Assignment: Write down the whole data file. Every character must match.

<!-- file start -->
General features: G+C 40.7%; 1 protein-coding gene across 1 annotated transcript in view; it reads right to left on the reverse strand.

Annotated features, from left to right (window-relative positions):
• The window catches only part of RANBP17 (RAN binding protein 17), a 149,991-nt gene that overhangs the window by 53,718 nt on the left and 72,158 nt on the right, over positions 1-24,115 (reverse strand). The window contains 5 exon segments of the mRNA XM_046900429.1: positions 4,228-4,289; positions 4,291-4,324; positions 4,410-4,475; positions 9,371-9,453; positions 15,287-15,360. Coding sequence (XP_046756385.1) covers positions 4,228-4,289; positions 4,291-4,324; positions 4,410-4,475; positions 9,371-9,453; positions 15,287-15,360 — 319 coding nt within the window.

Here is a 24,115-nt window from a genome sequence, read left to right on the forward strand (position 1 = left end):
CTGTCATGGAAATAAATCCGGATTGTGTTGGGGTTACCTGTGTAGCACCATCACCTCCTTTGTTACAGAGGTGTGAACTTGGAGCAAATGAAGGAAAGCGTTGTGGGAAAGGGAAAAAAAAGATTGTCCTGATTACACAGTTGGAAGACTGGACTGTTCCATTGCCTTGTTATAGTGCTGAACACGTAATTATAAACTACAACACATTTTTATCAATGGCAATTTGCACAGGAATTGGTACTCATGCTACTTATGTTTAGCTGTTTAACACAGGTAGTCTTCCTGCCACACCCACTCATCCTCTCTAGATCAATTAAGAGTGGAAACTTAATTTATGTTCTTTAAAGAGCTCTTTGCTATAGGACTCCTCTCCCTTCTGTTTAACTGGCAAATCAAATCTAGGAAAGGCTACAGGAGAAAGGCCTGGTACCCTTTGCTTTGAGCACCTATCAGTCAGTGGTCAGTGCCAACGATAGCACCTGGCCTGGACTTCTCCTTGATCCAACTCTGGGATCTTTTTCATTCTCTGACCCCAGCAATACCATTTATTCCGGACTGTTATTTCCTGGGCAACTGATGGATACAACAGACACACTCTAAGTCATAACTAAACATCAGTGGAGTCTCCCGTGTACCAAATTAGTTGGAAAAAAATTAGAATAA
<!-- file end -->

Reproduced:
General features: G+C 40.7%; 1 protein-coding gene across 1 annotated transcript in view; it reads right to left on the reverse strand.

Annotated features, from left to right (window-relative positions):
• The window catches only part of RANBP17 (RAN binding protein 17), a 149,991-nt gene that overhangs the window by 53,718 nt on the left and 72,158 nt on the right, over positions 1-24,115 (reverse strand). The window contains 5 exon segments of the mRNA XM_046900429.1: positions 4,228-4,289; positions 4,291-4,324; positions 4,410-4,475; positions 9,371-9,453; positions 15,287-15,360. Coding sequence (XP_046756385.1) covers positions 4,228-4,289; positions 4,291-4,324; positions 4,410-4,475; positions 9,371-9,453; positions 15,287-15,360 — 319 coding nt within the window.

Here is a 24,115-nt window from a genome sequence, read left to right on the forward strand (position 1 = left end):
CTGTCATGGAAATAAATCCGGATTGTGTTGGGGTTACCTGTGTAGCACCATCACCTCCTTTGTTACAGAGGTGTGAACTTGGAGCAAATGAAGGAAAGCGTTGTGGGAAAGGGAAAAAAAAGATTGTCCTGATTACACAGTTGGAAGACTGGACTGTTCCATTGCCTTGTTATAGTGCTGAACACGTAATTATAAACTACAACACATTTTTATCAATGGCAATTTGCACAGGAATTGGTACTCATGCTACTTATGTTTAGCTGTTTAACACAGGTAGTCTTCCTGCCACACCCACTCATCCTCTCTAGATCAATTAAGAGTGGAAACTTAATTTATGTTCTTTAAAGAGCTCTTTGCTATAGGACTCCTCTCCCTTCTGTTTAACTGGCAAATCAAATCTAGGAAAGGCTACAGGAGAAAGGCCTGGTACCCTTTGCTTTGAGCACCTATCAGTCAGTGGTCAGTGCCAACGATAGCACCTGGCCTGGACTTCTCCTTGATCCAACTCTGGGATCTTTTTCATTCTCTGACCCCAGCAATACCATTTATTCCGGACTGTTATTTCCTGGGCAACTGATGGATACAACAGACACACTCTAAGTCATAACTAAACATCAGTGGAGTCTCCCGTGTACCAAATTAGTTGGAAAAAAATTAGAATAA